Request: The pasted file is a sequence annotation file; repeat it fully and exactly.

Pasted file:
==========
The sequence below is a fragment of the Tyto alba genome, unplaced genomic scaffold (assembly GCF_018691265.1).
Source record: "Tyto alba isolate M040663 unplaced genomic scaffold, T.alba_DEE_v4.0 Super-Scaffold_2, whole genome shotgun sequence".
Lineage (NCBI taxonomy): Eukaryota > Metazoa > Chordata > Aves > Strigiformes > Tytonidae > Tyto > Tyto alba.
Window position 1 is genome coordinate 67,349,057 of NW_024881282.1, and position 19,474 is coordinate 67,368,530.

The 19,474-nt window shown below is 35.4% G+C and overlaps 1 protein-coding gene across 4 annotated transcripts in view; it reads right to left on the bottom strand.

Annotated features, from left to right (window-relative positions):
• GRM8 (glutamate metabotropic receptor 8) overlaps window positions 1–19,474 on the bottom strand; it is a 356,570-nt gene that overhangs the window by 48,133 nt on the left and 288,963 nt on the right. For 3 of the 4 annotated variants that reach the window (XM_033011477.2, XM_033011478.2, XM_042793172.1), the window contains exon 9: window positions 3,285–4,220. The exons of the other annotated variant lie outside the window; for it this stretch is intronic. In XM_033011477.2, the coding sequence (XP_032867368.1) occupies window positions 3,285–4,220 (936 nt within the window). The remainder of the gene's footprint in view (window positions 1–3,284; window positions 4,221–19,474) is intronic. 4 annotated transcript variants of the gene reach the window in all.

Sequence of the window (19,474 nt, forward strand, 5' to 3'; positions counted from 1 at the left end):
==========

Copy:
The sequence below is a fragment of the Tyto alba genome, unplaced genomic scaffold (assembly GCF_018691265.1).
Source record: "Tyto alba isolate M040663 unplaced genomic scaffold, T.alba_DEE_v4.0 Super-Scaffold_2, whole genome shotgun sequence".
Lineage (NCBI taxonomy): Eukaryota > Metazoa > Chordata > Aves > Strigiformes > Tytonidae > Tyto > Tyto alba.
Window position 1 is genome coordinate 67,349,057 of NW_024881282.1, and position 19,474 is coordinate 67,368,530.

The 19,474-nt window shown below is 35.4% G+C and overlaps 1 protein-coding gene across 4 annotated transcripts in view; it reads right to left on the bottom strand.

Annotated features, from left to right (window-relative positions):
• GRM8 (glutamate metabotropic receptor 8) overlaps window positions 1–19,474 on the bottom strand; it is a 356,570-nt gene that overhangs the window by 48,133 nt on the left and 288,963 nt on the right. For 3 of the 4 annotated variants that reach the window (XM_033011477.2, XM_033011478.2, XM_042793172.1), the window contains exon 9: window positions 3,285–4,220. The exons of the other annotated variant lie outside the window; for it this stretch is intronic. In XM_033011477.2, the coding sequence (XP_032867368.1) occupies window positions 3,285–4,220 (936 nt within the window). The remainder of the gene's footprint in view (window positions 1–3,284; window positions 4,221–19,474) is intronic. 4 annotated transcript variants of the gene reach the window in all.

Sequence of the window (19,474 nt, forward strand, 5' to 3'; positions counted from 1 at the left end):